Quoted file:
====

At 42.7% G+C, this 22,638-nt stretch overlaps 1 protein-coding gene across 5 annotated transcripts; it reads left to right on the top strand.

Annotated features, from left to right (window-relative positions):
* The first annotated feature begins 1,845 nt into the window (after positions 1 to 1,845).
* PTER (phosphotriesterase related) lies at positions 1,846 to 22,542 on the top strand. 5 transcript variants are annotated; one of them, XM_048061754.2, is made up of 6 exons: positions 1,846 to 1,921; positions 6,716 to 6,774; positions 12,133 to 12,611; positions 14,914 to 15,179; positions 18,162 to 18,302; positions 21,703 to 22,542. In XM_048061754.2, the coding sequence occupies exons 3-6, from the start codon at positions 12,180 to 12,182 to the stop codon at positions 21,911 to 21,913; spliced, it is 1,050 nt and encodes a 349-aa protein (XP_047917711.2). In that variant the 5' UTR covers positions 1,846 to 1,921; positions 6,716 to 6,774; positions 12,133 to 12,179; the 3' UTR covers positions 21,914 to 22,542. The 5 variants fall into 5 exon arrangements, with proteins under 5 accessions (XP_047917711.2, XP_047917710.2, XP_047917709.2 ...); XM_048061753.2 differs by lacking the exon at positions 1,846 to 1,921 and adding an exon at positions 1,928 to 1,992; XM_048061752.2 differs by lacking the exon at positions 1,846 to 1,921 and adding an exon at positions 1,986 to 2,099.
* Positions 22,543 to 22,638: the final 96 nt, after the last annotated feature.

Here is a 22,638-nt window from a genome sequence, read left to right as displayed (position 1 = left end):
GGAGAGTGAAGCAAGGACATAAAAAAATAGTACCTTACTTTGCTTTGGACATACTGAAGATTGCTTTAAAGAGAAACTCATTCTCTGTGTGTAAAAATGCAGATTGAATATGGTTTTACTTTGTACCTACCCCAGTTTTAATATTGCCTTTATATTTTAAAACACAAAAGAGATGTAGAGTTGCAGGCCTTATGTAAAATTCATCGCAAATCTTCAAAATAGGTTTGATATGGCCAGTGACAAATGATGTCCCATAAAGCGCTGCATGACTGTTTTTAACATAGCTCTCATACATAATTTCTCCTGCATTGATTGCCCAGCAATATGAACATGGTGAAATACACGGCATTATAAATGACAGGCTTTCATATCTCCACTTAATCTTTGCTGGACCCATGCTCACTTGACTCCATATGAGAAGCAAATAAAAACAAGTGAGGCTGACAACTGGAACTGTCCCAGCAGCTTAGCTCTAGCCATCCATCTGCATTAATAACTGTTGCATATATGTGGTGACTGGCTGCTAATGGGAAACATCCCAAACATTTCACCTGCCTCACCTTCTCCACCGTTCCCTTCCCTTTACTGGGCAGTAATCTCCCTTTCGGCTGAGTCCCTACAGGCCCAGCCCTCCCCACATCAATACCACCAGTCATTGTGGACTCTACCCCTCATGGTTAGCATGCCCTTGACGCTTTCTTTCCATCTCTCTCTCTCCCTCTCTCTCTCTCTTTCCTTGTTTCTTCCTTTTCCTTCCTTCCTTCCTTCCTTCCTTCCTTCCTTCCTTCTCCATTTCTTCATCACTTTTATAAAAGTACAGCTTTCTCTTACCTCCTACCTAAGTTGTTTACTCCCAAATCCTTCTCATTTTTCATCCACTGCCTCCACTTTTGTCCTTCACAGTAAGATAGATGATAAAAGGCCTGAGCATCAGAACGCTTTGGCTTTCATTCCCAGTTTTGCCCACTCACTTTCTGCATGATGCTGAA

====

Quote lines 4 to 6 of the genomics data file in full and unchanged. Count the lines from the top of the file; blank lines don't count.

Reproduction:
* PTER (phosphotriesterase related) lies at positions 1,846 to 22,542 on the top strand. 5 transcript variants are annotated; one of them, XM_048061754.2, is made up of 6 exons: positions 1,846 to 1,921; positions 6,716 to 6,774; positions 12,133 to 12,611; positions 14,914 to 15,179; positions 18,162 to 18,302; positions 21,703 to 22,542. In XM_048061754.2, the coding sequence occupies exons 3-6, from the start codon at positions 12,180 to 12,182 to the stop codon at positions 21,911 to 21,913; spliced, it is 1,050 nt and encodes a 349-aa protein (XP_047917711.2). In that variant the 5' UTR covers positions 1,846 to 1,921; positions 6,716 to 6,774; positions 12,133 to 12,179; the 3' UTR covers positions 21,914 to 22,542. The 5 variants fall into 5 exon arrangements, with proteins under 5 accessions (XP_047917711.2, XP_047917710.2, XP_047917709.2 ...); XM_048061753.2 differs by lacking the exon at positions 1,846 to 1,921 and adding an exon at positions 1,928 to 1,992; XM_048061752.2 differs by lacking the exon at positions 1,846 to 1,921 and adding an exon at positions 1,986 to 2,099.
* Positions 22,543 to 22,638: the final 96 nt, after the last annotated feature.

Here is a 22,638-nt window from a genome sequence, read left to right as displayed (position 1 = left end):